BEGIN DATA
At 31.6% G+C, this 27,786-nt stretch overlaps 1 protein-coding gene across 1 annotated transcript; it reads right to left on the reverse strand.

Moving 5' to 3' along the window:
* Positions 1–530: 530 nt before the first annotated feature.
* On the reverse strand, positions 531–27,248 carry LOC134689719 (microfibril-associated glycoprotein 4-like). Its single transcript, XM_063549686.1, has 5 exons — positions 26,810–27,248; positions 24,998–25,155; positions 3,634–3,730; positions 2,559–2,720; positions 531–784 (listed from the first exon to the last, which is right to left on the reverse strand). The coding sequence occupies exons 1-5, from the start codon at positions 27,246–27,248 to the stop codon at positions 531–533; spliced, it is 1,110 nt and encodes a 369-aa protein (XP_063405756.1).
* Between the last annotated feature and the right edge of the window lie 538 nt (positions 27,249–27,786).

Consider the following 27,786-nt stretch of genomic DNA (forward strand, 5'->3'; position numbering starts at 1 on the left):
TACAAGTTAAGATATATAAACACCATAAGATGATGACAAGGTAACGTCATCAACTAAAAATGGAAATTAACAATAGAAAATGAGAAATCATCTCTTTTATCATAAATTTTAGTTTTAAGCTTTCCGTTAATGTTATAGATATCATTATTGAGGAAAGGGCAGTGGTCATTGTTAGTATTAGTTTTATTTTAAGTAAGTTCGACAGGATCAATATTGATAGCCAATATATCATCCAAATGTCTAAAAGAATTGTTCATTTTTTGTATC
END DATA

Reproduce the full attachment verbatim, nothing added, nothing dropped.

At 31.6% G+C, this 27,786-nt stretch overlaps 1 protein-coding gene across 1 annotated transcript; it reads right to left on the reverse strand.

Moving 5' to 3' along the window:
* Positions 1–530: 530 nt before the first annotated feature.
* On the reverse strand, positions 531–27,248 carry LOC134689719 (microfibril-associated glycoprotein 4-like). Its single transcript, XM_063549686.1, has 5 exons — positions 26,810–27,248; positions 24,998–25,155; positions 3,634–3,730; positions 2,559–2,720; positions 531–784 (listed from the first exon to the last, which is right to left on the reverse strand). The coding sequence occupies exons 1-5, from the start codon at positions 27,246–27,248 to the stop codon at positions 531–533; spliced, it is 1,110 nt and encodes a 369-aa protein (XP_063405756.1).
* Between the last annotated feature and the right edge of the window lie 538 nt (positions 27,249–27,786).

Consider the following 27,786-nt stretch of genomic DNA (forward strand, 5'->3'; position numbering starts at 1 on the left):
TACAAGTTAAGATATATAAACACCATAAGATGATGACAAGGTAACGTCATCAACTAAAAATGGAAATTAACAATAGAAAATGAGAAATCATCTCTTTTATCATAAATTTTAGTTTTAAGCTTTCCGTTAATGTTATAGATATCATTATTGAGGAAAGGGCAGTGGTCATTGTTAGTATTAGTTTTATTTTAAGTAAGTTCGACAGGATCAATATTGATAGCCAATATATCATCCAAATGTCTAAAAGAATTGTTCATTTTTTGTATC